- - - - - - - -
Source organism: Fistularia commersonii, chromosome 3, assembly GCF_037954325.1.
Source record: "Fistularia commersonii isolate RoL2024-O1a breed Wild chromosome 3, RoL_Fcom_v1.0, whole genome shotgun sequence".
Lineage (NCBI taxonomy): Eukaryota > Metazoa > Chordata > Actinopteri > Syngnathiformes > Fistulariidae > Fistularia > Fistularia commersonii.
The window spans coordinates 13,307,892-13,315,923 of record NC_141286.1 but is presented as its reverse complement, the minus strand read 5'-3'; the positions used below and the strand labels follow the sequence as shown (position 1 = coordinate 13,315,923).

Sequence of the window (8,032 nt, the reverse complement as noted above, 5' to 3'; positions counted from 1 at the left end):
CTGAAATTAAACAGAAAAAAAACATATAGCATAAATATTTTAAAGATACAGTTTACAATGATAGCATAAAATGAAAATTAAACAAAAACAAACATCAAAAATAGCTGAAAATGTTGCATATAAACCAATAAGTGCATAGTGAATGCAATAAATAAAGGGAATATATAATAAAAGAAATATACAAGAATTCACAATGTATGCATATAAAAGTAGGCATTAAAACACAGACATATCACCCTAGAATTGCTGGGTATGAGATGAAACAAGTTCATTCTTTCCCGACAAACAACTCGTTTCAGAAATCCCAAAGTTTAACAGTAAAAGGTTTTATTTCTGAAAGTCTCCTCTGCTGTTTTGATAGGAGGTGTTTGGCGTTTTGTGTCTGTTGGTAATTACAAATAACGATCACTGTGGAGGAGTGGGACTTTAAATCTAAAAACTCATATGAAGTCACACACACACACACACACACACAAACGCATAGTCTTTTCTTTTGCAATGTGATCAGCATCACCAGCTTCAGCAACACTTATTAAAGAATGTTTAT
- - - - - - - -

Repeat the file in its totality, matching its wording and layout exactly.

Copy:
Source organism: Fistularia commersonii, chromosome 3, assembly GCF_037954325.1.
Source record: "Fistularia commersonii isolate RoL2024-O1a breed Wild chromosome 3, RoL_Fcom_v1.0, whole genome shotgun sequence".
Lineage (NCBI taxonomy): Eukaryota > Metazoa > Chordata > Actinopteri > Syngnathiformes > Fistulariidae > Fistularia > Fistularia commersonii.
The window spans coordinates 13,307,892-13,315,923 of record NC_141286.1 but is presented as its reverse complement, the minus strand read 5'-3'; the positions used below and the strand labels follow the sequence as shown (position 1 = coordinate 13,315,923).

Sequence of the window (8,032 nt, the reverse complement as noted above, 5' to 3'; positions counted from 1 at the left end):
CTGAAATTAAACAGAAAAAAAACATATAGCATAAATATTTTAAAGATACAGTTTACAATGATAGCATAAAATGAAAATTAAACAAAAACAAACATCAAAAATAGCTGAAAATGTTGCATATAAACCAATAAGTGCATAGTGAATGCAATAAATAAAGGGAATATATAATAAAAGAAATATACAAGAATTCACAATGTATGCATATAAAAGTAGGCATTAAAACACAGACATATCACCCTAGAATTGCTGGGTATGAGATGAAACAAGTTCATTCTTTCCCGACAAACAACTCGTTTCAGAAATCCCAAAGTTTAACAGTAAAAGGTTTTATTTCTGAAAGTCTCCTCTGCTGTTTTGATAGGAGGTGTTTGGCGTTTTGTGTCTGTTGGTAATTACAAATAACGATCACTGTGGAGGAGTGGGACTTTAAATCTAAAAACTCATATGAAGTCACACACACACACACACACACACAAACGCATAGTCTTTTCTTTTGCAATGTGATCAGCATCACCAGCTTCAGCAACACTTATTAAAGAATGTTTAT